Dec. 10, 1967 was one of the best days of Boonville local Lilas “Cricket” Lohr’s life — it was the day her beautiful daughter, Tammy Lohr, was born. Aug. 1, 1992, was the worst — it was the day Tammy was murdered.
She was 24.
Now, 15 years later, Lohr is starting up a Tri-State Support Class for parents who have lost their children.
Lohr said she has met many parents who have also lost their children over the years, personally knows the grief and hard times that come with losing a child, and wants to do something to help all of the ones that need support.
The support class will be from 6:30 to 8 p.m. the 3rd Wednesday of each month, starting Feb. 15. at the Boonville Library, located at 611 W. Main St. The meetings will take place in the small conference room and anyone from other counties are welcome to attend.
Lohr said she first started the support class a year after Tammy’s death and originally intended it to be for the parents of murdered children only.
“But I changed it when a parent whose child had committed suicide asked me if they could attend,” she said.
Lohr she her husband was so distraught by Tammy’s death, that he couldn’t even speak her name.
“I still talked about Tammy because I couldn’t let him forget,” she said.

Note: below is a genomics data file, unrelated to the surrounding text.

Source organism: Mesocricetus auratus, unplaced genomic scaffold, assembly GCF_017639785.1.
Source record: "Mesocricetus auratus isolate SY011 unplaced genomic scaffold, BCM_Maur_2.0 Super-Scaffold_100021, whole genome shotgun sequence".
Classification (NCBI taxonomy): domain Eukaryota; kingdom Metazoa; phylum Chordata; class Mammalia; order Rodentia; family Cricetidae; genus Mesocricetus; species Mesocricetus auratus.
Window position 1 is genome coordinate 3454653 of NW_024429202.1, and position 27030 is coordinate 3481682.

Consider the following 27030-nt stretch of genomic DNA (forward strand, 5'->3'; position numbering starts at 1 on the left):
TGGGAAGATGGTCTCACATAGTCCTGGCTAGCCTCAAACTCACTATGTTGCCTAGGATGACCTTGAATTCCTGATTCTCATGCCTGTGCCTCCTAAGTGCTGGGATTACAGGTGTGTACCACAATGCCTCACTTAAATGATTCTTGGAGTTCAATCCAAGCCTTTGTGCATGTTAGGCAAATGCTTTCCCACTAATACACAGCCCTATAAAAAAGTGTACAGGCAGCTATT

Lohr said coming to the support class also helped him grieve.
“He came to a few of the support classes,” she said, “and I think it made our marriage stronger.”
Lohr said she was so distraught by Tammy’s death herself that she almost considered committing suicide.
“But then I thought, ‘I won’t let the murderer have the joy of killing not one but two,’” she said.
Glenn Patrick Bradford, an Evansville Police officer, was convicted of the murder of Tammy, a Vanderburgh County corrections officer, and is currently serving an 80 year sentence. Bradford petitioned for post-conviction relief in 2013 but it was shot down by the Indiana Court of Appeals.
Lohr said her original Tri-State support class ended when she and her husband moved to Alton, Ill — an engineering job for Vic and ownership of a Bed and Breakfast for Cricket — for a few years. She said she decided to start it up again because a woman recently stopped her in the street to ask her if she would.
So far, she said three people are interested in attending and she hopes more do.
“You’d be surprised at just how many people need to just talk,” Lohr said.
Although Tammy is no longer alive, her legacy lives on at the Tammy Lohr Field located in the Boonville Junior League baseball complex behind Boonville High School and also at the University of Southern Indiana, where she had a full athletic scholarship and now has a scholarship in her honor — the Tammy Lohr Fast Pitch Scholarship, which goes to current softball players.
Lohr said the Tri-State Support Class will help grieving parents cope with their children’s death.
“They need to talk about the child they lost,” she said. “A lot of them keep it bottled up inside and that’s not good. So If I can help one person, then it’s worth doing it.”
As for Tammy, Lohr said her daughter will always be in her heart.
“We still have pictures of her all over the wall,” she said. “We couldn’t take anything down.”
To donate to the Tammy Lohr Fast Pitch Scholarship Fund, send checks to the USI Athletic Department. To contact Cricket Lohr, call her at home at 812-641-0122 or on her call cell at 812-217-9052.